We also know very little about John Clark. We know he was born in Ayr.(1) He married Dorathie Kennedy in Ayr on October 13, 1697.(2) Back then, the first order of business before you were married was to proclaim your intended marriage to the church. This was called a Bann. Banns had a fee attached called a consignation. John paid “two rings” for the consignation to register his marriage to Dorathie. On the record of marriage, the minister would begin the entry on the date that the groom proclaimed his marriage, which in John’s case was on September 25, 1697. He would leave the “were married on” date blank, and then later after the wedding ceremony, he would go back and write in the actual date of marriage. During the time period between the marriage proclamation and the actual ceremony, usually a month or so, Dorathie would be considered his betrothed.
Dorathie Kennedy, daughter of Alex[ander] Kennedy of Cloyntie, a farmstead in the parish of Kirkmichael, was born on April 25, 1669.(3) She had an older sister named Isobell Kennedy(4), also born there in Kirkmichael. At the time of her marriage with John Clark, Dorathie lived in the parish of Maybole, so the Kennedy family had moved about 3 miles down the road from Kirkmichael to Maybole. The Acts of Parliament that were passed in 1587 and 1594 show that the Kennedy Clan ruled over the coastal region on the Clyde of Firth, which includes Ayrshire, so it’s not surprising that John, living in Ayrshire, would marry into the Kennedy Clan. In fact, there’s a saying that goes . . .
‘Twixt Wigtoune and the town of Aire, and laugh down by the Cruves of Cree You shall not get a lodging there except Ye court a Kennedy.
Dorathie gave birth to at least three children, James Clark (1701-?)(5), Robert Clark (1702-?)(6) and Agnes Clark (1703-?)(7). At the time of their children’s births, John’s occupation is listed as a merchant in Ayr. He probably had a shop or pub in the Ayr marketplace. The marketplace was built in 1662, which was much like an open air market you see today. At James’ and Robert’s births, witnesses were James Tannahill, also a merchant in Ayr, and James Kennedy, who was a Late Deacon Convener. For Agnes’ birth, James Tannahill was still a witness, but the other name is listed as John Hutchison, wine merchant, of Underwood. The area of Underwood, where later in 1792 a three-story mansion was built, was owned by a John Kennedy. There were four continuous Earls of Cassilis named John Kennedy, from 1573 to 1759, so it’s possible that John Hutchison lived in one of the out buildings on the property, or he was the sommelier for the Earl of Cassilis. It is highly probable that he was also John’s uncle, or Henry’s brother-in-law, since John’s mother, Janet, was a Hutchison. Are you still with me? Click here for a partial tree that will explain.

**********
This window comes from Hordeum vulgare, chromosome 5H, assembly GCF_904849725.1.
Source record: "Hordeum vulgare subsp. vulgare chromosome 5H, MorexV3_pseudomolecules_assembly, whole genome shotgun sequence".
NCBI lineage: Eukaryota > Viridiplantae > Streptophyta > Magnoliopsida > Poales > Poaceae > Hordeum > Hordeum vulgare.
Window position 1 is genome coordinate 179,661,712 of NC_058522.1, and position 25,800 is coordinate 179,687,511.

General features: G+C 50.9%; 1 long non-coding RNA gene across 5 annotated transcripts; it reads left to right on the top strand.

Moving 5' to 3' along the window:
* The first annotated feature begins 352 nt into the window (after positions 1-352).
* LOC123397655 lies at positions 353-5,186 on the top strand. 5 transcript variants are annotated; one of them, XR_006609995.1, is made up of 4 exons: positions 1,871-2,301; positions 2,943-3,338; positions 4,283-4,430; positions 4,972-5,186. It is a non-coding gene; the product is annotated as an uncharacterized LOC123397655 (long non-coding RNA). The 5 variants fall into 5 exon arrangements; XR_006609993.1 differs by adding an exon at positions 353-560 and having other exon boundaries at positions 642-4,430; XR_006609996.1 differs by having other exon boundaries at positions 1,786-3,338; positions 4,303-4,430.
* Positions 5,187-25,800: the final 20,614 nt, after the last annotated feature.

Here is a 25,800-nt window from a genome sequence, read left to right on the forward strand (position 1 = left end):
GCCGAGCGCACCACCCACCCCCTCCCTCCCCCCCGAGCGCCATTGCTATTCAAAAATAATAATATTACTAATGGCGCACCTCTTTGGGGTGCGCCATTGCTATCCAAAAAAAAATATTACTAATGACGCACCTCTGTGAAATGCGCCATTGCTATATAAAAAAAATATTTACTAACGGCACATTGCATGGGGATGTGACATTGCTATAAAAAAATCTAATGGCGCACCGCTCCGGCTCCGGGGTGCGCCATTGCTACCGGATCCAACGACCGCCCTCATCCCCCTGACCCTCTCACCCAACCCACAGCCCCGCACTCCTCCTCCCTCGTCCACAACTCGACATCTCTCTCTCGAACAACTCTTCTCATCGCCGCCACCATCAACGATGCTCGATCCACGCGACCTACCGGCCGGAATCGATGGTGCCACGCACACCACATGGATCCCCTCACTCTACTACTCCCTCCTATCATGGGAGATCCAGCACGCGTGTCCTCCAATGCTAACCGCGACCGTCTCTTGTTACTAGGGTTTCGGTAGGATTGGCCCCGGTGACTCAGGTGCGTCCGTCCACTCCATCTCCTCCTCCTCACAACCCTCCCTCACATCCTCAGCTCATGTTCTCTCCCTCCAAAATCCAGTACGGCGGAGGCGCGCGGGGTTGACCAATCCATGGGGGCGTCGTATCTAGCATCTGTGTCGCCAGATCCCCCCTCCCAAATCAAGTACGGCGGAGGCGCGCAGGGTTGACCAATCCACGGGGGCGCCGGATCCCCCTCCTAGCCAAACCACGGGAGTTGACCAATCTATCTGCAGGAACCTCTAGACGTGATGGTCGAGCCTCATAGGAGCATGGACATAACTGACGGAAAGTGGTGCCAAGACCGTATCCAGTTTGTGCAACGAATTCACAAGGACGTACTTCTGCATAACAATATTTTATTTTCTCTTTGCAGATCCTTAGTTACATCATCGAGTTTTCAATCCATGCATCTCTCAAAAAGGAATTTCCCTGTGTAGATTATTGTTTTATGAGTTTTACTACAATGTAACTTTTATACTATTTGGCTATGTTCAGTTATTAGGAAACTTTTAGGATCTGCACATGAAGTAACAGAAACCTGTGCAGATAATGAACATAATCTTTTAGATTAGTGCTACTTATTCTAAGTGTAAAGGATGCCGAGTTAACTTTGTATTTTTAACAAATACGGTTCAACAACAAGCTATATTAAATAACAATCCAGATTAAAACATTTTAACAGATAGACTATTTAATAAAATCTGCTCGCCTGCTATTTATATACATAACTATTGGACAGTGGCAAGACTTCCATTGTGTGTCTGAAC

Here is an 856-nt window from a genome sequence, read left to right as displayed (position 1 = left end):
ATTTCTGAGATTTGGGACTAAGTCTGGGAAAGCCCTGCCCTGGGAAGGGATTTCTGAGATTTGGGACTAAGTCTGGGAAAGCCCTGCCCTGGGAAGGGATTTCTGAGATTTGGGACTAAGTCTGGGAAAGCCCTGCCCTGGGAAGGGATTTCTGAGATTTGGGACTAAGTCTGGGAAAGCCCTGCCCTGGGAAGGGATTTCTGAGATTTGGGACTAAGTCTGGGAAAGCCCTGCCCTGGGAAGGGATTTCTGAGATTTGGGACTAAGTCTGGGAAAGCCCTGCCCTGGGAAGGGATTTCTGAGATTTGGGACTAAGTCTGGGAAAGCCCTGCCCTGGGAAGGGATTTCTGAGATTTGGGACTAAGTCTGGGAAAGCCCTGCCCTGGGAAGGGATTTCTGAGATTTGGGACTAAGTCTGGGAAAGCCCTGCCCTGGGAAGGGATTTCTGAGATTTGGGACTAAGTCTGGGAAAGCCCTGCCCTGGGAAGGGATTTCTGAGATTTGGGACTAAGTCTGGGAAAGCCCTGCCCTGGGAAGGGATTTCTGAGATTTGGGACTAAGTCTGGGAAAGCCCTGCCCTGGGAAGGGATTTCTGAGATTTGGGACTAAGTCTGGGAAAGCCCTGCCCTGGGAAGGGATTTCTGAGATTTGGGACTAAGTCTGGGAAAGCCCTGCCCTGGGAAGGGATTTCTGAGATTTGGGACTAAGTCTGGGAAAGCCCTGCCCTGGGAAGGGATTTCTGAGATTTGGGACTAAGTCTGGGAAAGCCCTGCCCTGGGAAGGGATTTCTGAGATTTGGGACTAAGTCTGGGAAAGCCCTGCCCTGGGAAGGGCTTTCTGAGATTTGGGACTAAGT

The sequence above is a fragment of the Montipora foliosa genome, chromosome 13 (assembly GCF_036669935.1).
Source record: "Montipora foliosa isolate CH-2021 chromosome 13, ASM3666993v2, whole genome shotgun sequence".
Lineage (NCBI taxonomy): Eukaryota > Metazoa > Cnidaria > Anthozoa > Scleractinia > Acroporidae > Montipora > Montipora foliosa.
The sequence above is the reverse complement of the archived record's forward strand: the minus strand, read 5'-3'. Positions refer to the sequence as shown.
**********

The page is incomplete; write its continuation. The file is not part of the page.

An early nineteenth-century view of Ayr looking south over the original New Bridge, with the tollbooth steeple in the centre. The steeple had been rebuilt around 1726, and the main building around 1754.
The tollbooth from the south. There were cellars on the ground floor, and the prison was on the first floor with the council house and court house above it. The steeple held prison cells as well as the ‘dungeon clock’ of Robert Burns’ poem ‘The Brigs of Ayr’.
As a side note, in 1709, the tollbooth prison once owed a tavern bill of two hundred pounds, payable to James Tannahill, merchant, which was eventually paid by the city council. So James Tannahill was a tavern owner. It seems it was a common practice for the prisoners’ friends to feast and drink with them, and then charge the tab to the City of Ayr. That practice flourished for many years, and is a testimony to Ayr’s great economy during that time, albeit a somewhat corrupt practice. Click here for the entire story.
I found a record of death on a John Clark in 1742(8). It states that he was a “stranger at Drumdow.” Stranger was a nickname for a new-comer to an area. If this was our John Clark, then he may have moved about 13 miles from Ayr to Drumdow in Kirkoswald, or was just visiting, right before he died. It doesn’t say how he died or where he’s buried. It's interesting to note that John died the day after Sir John Kennedy of Culzean, 2nd Baronet, died. This Sir John was the great-great grandson of Sir Thomas Kennedy of Culzean, the peacemaker who was murdered by Johnn Muir and his brother. (See Battle over Ayrshire tab)